This piece has been bravely written and sent in by Laura. Remember Nacoa can offer help and support to anyone affected by their parents drinking no matter your age. And as always if you would like to share something as a child of an alcoholic you can use the contact page, or via our email firstname.lastname@example.org
Trying to write this piece has been such a hard thing to do. It’s no secret where I have come from and what I’ve been through to the people that know me well, yet still articulating it can be tough for me.
I guess I’ve got used to keeping it under wraps, never wanting to be defined by it.
So here’s my story….
Growing up my dad was my hero, I followed him round like a shadow and loved spending time with him. His daily drinking was my normal and I was far too young to have any understanding of the destruction and violence that had preceded my being born and that was still occurring out of sight.
Credit to my mum and sisters, they protected me well and I never thought twice about the fact that we were anything but a normal family. Even when my elder sister came to my room late in the night asking me to make my parents stop their blazing arguments, as I was the only one my dad would listen to (despite the fact I was in primary school) and I would cry and cry until my mum came to soothe me so I could make sure she was safe, I just thought this was what all families did. I didn’t even think to question it.
Everything about home was unstable. My mum doing her best but daily life being punctuated by my dad’s erratic, drunken and often violent behaviour (if not that then the threat of it). There was never a doubt that my dad loved us with all his being but unfortunately his inability to manage these emotions was what tended to cause all the problems. He literally couldn’t live without us and was prepared to do whatever it took to keep my mum and me with him. Including kidnap and violence. In his drink addled mind the ultimate show of love.
I feel it’s important to note the physical violence never came my way in the 22 years he was in my life but as I grew I knew the damage he could do and had done and that was enough to make me toe the line.
As I grew into a teenager and managed to gain a place at a fantastic selective grammar school for girls I became acutely aware of how different my life was. Not everyone’s dads drank heavily, not every child had to ask their friends to wait outside so they could quickly check their father wasn’t too inebriated or passed out naked on the sofa and certainly not every child had to lie daily about their life so no one would find out.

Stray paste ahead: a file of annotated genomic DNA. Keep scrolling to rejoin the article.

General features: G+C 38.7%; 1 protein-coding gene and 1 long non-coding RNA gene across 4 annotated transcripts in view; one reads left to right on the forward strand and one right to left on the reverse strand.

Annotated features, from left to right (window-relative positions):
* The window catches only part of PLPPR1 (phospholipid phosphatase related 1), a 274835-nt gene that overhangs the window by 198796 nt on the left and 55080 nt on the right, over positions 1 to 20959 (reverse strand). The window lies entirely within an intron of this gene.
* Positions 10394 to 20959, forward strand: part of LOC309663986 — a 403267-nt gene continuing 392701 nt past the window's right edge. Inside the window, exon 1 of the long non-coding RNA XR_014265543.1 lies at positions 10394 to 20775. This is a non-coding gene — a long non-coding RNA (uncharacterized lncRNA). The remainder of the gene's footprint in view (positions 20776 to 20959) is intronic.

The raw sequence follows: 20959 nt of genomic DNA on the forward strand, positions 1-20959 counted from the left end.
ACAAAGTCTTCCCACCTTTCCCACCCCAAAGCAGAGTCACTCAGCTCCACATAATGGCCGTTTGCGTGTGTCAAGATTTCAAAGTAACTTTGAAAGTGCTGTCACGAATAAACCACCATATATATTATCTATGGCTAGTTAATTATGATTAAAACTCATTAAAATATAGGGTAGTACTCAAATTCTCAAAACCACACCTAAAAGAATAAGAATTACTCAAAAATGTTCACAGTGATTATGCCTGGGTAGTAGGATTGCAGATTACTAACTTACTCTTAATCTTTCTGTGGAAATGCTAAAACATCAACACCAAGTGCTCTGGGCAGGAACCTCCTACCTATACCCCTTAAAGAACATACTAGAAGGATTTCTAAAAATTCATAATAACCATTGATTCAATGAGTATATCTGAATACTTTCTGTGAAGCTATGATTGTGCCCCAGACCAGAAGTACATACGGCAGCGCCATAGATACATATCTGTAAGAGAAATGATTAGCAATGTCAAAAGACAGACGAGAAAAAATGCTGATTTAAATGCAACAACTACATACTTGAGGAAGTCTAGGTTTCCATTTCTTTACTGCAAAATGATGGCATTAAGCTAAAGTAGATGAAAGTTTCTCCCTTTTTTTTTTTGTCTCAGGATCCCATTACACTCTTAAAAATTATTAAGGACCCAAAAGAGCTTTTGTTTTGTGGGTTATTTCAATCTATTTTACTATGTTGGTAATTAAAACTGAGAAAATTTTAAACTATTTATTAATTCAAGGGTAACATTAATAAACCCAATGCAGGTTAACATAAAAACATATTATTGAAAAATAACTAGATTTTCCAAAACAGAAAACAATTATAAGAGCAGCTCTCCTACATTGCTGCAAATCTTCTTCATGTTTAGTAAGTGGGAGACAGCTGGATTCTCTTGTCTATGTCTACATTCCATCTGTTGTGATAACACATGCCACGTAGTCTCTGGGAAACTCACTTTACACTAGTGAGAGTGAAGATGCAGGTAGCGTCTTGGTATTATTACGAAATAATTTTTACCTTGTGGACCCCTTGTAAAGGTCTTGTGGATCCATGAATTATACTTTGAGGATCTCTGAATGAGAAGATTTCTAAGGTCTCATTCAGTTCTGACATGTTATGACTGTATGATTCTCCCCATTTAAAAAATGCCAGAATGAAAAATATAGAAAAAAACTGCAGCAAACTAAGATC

School was tough, I knew I was different and so rebelled immediately pushing would be friends away to avoid the embarrassment that I knew would ultimately come. Still excelling academically to avoid drawing any attention to myself and also to keep anyone from contacting home. Something that would have been very badly received were it to have happened. I became adept at flying under the radar, keeping both dad and school happy. Nothing was ever good enough though, A’s should have been A stars and good was never good enough. My mum tried hard to be both parents but I still desperately wanted my father’s approval and worked super hard to gain it.
Growing up I tried all the usual things, self-harm, issues with eating (IBS was a regular occurrence in my life from the stress I was living under), drinking and drugs but none of them were ever the answer for me. I didn’t want out, I just wanted the crazy to stop.
In an effort to keep my appearance of normality to the outside world going, I am to this day, a hugely active person. I am incapable of stopping and after years of introspection have realised this is because when I do, I start to panic, first that something bad is going to happen and then that if I let the flood gates open the emotions that come out I will be unable to control. I am well aware it’s an unhealthy way of being but for the sake of my sanity it’s what works for me.